“Nice to meet you, Mrs. Krueger. My Joe talks about you all the time. No wonder he says you’re pretty. You sure are. And oh, my land, how you look like Caroline! I’m Maude Ekers. You call me Maude.”
“Where’s Joe’s dog?” Tina asked.
“Come on in the kitchen,” Maude told them.
They followed her eagerly. The puppy looked to be a combination of German shepherd and retriever. Awkwardly it struggled up on ungainly legs. “We found it on the road,” Joe explained. “Somebody must have pushed it out of a car. If I hadn’t come along it probably would have frozen to death.”
Maude shook her head. “He’s always bringing home stray animals. My Joe has the kindest heart I ever come across. Never was one for schoolwork, but let me tell you, he’s magic with animals. You shoulda seen his last dog. He was a beauty. Smart as a whip too.”
“What happened to him?” Jenny asked.
“We don’t know. We tried to keep him fenced in but sometimes he’d get away. He used to want to trail after Joe to your farm. Mr. Krueger didn’t like it.”
“I don’t blame Mr. Krueger,” Joe said hastily. “He had a purebred bitch and he didn’t want Tarpy to get near her. But one day Tarpy did follow me and was on Juna. Mr. Krueger was real mad.”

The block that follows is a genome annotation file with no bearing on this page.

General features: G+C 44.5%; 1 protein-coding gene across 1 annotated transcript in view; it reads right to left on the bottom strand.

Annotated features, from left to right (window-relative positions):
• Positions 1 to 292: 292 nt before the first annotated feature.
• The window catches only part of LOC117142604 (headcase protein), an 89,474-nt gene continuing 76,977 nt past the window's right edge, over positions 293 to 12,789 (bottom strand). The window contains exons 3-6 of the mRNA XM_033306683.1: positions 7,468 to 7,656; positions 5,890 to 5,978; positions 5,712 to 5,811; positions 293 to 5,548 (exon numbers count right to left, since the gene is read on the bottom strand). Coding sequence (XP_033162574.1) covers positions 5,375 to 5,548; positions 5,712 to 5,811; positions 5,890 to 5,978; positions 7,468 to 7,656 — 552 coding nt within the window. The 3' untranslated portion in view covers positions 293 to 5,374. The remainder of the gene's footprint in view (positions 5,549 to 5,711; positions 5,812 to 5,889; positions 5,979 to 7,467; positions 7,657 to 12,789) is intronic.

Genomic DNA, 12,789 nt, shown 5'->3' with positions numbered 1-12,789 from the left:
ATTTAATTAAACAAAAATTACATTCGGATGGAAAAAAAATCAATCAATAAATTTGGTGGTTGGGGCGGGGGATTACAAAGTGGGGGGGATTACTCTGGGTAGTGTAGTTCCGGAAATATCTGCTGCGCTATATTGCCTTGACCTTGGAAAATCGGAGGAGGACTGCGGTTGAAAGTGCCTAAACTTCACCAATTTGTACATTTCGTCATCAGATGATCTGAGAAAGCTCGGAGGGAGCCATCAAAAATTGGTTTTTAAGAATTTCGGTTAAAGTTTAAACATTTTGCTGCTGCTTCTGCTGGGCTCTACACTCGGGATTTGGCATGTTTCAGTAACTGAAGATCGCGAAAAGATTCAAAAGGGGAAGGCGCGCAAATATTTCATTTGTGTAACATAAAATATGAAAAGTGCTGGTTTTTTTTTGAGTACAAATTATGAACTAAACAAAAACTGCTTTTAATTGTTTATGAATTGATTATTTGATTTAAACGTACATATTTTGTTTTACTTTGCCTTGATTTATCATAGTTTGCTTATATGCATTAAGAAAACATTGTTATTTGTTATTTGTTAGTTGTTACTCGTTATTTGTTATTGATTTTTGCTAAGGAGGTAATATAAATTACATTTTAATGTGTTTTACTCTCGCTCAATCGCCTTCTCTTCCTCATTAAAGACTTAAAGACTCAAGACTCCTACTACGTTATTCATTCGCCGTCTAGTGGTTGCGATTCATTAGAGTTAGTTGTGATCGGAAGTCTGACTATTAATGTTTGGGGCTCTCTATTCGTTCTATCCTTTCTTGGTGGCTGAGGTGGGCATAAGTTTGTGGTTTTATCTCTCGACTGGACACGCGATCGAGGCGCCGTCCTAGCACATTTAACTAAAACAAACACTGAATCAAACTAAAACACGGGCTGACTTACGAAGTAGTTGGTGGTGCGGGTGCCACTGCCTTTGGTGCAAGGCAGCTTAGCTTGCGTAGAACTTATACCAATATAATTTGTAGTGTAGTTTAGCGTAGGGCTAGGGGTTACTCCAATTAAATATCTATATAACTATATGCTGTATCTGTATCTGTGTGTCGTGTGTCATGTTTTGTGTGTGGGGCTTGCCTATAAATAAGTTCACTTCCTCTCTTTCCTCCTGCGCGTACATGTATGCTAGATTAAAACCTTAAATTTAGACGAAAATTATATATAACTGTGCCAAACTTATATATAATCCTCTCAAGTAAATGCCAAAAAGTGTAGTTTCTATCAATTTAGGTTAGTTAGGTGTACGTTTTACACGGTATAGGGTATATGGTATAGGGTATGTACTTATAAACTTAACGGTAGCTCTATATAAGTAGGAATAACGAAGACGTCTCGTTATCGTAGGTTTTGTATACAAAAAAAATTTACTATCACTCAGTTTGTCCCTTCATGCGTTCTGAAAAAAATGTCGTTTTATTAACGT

“Where’s Juna now?” Jenny asked.
“Mr. Krueger got rid of her. Said she wouldn’t be any use if she carried a litter from a mongrel.”
“What happened to Tarpy?”
“We don’t know,” Maude said. “He got out again one day and never came back. I’ve got my suspicions,” she hinted darkly.
“Maw,” Joe said hastily.
“Erich Krueger threatened to shoot that dog,” she continued simply. “If Tarpy ruined his expensive bitch I don’t much blame him for getting sore. But least he coulda told you. Joe hunted high and low for that dog,” she told Jenny. “I thought he’d get sick.”